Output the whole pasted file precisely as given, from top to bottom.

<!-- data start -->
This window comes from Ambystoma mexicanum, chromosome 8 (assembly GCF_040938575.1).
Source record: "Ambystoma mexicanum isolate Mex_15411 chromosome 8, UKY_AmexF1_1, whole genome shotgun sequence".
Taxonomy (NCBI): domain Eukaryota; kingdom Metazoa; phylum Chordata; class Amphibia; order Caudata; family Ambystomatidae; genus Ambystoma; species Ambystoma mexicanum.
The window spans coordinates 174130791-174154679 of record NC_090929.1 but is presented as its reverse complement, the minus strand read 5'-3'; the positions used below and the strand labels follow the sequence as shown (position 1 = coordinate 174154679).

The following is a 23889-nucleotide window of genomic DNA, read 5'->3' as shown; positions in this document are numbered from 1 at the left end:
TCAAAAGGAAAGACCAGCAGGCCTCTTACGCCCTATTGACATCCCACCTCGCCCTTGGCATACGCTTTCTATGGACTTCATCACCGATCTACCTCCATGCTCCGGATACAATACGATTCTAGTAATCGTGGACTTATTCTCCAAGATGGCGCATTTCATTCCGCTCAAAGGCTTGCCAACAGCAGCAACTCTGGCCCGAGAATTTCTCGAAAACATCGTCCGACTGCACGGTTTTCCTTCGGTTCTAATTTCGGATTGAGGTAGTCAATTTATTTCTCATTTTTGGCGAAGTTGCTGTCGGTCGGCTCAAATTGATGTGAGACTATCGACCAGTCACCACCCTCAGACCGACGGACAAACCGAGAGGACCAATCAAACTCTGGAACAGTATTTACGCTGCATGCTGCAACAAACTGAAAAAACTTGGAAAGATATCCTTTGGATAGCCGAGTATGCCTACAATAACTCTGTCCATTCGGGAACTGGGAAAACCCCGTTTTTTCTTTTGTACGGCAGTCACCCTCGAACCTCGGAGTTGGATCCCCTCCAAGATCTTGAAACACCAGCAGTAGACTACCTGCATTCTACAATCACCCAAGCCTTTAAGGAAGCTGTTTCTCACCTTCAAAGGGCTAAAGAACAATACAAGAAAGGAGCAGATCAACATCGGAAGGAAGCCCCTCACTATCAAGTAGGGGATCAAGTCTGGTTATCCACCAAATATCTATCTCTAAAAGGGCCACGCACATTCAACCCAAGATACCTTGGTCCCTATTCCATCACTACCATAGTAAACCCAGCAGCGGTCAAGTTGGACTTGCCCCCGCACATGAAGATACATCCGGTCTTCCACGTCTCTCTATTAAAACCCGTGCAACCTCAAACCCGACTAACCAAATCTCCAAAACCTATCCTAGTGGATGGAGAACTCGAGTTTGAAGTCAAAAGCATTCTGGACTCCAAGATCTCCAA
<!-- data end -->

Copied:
This window comes from Ambystoma mexicanum, chromosome 8 (assembly GCF_040938575.1).
Source record: "Ambystoma mexicanum isolate Mex_15411 chromosome 8, UKY_AmexF1_1, whole genome shotgun sequence".
Taxonomy (NCBI): domain Eukaryota; kingdom Metazoa; phylum Chordata; class Amphibia; order Caudata; family Ambystomatidae; genus Ambystoma; species Ambystoma mexicanum.
The window spans coordinates 174130791-174154679 of record NC_090929.1 but is presented as its reverse complement, the minus strand read 5'-3'; the positions used below and the strand labels follow the sequence as shown (position 1 = coordinate 174154679).

The following is a 23889-nucleotide window of genomic DNA, read 5'->3' as shown; positions in this document are numbered from 1 at the left end:
TCAAAAGGAAAGACCAGCAGGCCTCTTACGCCCTATTGACATCCCACCTCGCCCTTGGCATACGCTTTCTATGGACTTCATCACCGATCTACCTCCATGCTCCGGATACAATACGATTCTAGTAATCGTGGACTTATTCTCCAAGATGGCGCATTTCATTCCGCTCAAAGGCTTGCCAACAGCAGCAACTCTGGCCCGAGAATTTCTCGAAAACATCGTCCGACTGCACGGTTTTCCTTCGGTTCTAATTTCGGATTGAGGTAGTCAATTTATTTCTCATTTTTGGCGAAGTTGCTGTCGGTCGGCTCAAATTGATGTGAGACTATCGACCAGTCACCACCCTCAGACCGACGGACAAACCGAGAGGACCAATCAAACTCTGGAACAGTATTTACGCTGCATGCTGCAACAAACTGAAAAAACTTGGAAAGATATCCTTTGGATAGCCGAGTATGCCTACAATAACTCTGTCCATTCGGGAACTGGGAAAACCCCGTTTTTTCTTTTGTACGGCAGTCACCCTCGAACCTCGGAGTTGGATCCCCTCCAAGATCTTGAAACACCAGCAGTAGACTACCTGCATTCTACAATCACCCAAGCCTTTAAGGAAGCTGTTTCTCACCTTCAAAGGGCTAAAGAACAATACAAGAAAGGAGCAGATCAACATCGGAAGGAAGCCCCTCACTATCAAGTAGGGGATCAAGTCTGGTTATCCACCAAATATCTATCTCTAAAAGGGCCACGCACATTCAACCCAAGATACCTTGGTCCCTATTCCATCACTACCATAGTAAACCCAGCAGCGGTCAAGTTGGACTTGCCCCCGCACATGAAGATACATCCGGTCTTCCACGTCTCTCTATTAAAACCCGTGCAACCTCAAACCCGACTAACCAAATCTCCAAAACCTATCCTAGTGGATGGAGAACTCGAGTTTGAAGTCAAAAGCATTCTGGACTCCAAGATCTCCAA